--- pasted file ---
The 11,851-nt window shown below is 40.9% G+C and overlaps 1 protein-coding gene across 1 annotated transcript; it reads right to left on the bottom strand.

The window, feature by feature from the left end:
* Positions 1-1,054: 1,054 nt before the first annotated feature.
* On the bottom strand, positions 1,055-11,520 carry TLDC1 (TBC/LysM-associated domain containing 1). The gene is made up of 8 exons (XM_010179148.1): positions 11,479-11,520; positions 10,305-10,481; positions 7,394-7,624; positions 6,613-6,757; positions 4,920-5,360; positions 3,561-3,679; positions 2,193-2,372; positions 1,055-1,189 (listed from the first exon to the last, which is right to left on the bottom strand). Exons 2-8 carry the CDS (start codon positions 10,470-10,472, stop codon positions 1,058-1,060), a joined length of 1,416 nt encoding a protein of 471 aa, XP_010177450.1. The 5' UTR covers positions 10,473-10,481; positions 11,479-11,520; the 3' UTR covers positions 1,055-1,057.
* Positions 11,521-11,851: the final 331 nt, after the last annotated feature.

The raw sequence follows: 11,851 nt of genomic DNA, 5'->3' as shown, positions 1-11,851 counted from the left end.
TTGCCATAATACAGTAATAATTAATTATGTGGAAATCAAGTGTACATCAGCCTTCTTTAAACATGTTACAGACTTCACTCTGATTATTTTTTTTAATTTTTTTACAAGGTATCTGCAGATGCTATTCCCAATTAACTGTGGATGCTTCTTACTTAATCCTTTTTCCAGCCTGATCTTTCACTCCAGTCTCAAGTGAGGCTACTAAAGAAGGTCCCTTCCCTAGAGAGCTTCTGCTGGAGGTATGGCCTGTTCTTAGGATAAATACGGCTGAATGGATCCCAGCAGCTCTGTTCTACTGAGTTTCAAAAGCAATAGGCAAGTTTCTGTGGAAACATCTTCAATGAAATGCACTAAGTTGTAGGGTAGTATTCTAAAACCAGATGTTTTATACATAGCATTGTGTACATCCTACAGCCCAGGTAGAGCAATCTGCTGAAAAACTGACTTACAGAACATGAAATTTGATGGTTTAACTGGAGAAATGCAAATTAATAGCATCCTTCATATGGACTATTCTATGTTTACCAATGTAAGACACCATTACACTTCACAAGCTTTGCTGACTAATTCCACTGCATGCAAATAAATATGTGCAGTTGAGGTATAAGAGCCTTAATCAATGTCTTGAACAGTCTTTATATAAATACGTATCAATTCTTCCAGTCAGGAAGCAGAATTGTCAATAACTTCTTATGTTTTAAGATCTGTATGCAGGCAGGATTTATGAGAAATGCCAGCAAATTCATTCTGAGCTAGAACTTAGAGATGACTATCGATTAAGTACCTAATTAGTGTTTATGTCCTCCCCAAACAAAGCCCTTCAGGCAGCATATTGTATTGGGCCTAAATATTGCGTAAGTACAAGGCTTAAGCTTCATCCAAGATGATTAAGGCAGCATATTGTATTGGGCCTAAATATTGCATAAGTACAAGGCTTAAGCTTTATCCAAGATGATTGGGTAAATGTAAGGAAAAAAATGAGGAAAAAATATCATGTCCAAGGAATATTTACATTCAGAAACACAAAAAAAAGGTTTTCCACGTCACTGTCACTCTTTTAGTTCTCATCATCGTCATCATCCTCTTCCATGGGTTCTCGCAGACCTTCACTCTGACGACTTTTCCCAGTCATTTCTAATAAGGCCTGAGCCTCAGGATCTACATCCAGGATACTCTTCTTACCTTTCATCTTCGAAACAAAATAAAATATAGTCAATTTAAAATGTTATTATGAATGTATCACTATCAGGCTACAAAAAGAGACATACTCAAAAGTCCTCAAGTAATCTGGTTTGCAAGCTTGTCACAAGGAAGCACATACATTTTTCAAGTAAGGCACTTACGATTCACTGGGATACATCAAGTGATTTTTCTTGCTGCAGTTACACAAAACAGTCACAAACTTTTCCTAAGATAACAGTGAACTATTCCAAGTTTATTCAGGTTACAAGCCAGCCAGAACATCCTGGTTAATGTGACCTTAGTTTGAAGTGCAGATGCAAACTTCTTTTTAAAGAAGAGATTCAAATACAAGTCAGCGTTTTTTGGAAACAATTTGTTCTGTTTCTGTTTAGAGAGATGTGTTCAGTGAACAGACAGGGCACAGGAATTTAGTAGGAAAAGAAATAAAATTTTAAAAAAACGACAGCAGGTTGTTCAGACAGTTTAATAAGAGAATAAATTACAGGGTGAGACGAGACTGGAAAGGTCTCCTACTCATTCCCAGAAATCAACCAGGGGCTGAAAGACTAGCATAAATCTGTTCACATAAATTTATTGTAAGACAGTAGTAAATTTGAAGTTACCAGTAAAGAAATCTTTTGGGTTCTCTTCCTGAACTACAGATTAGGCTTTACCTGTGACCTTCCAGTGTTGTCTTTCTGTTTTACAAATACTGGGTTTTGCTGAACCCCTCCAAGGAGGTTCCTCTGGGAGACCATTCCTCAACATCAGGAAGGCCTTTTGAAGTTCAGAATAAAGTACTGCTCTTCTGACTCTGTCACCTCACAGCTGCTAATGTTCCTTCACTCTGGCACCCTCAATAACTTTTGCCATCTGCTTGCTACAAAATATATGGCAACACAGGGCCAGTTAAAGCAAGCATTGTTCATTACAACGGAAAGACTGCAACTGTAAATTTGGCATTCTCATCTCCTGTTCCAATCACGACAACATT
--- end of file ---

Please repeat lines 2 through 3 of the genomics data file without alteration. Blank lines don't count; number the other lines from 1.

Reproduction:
The window, feature by feature from the left end:
* Positions 1-1,054: 1,054 nt before the first annotated feature.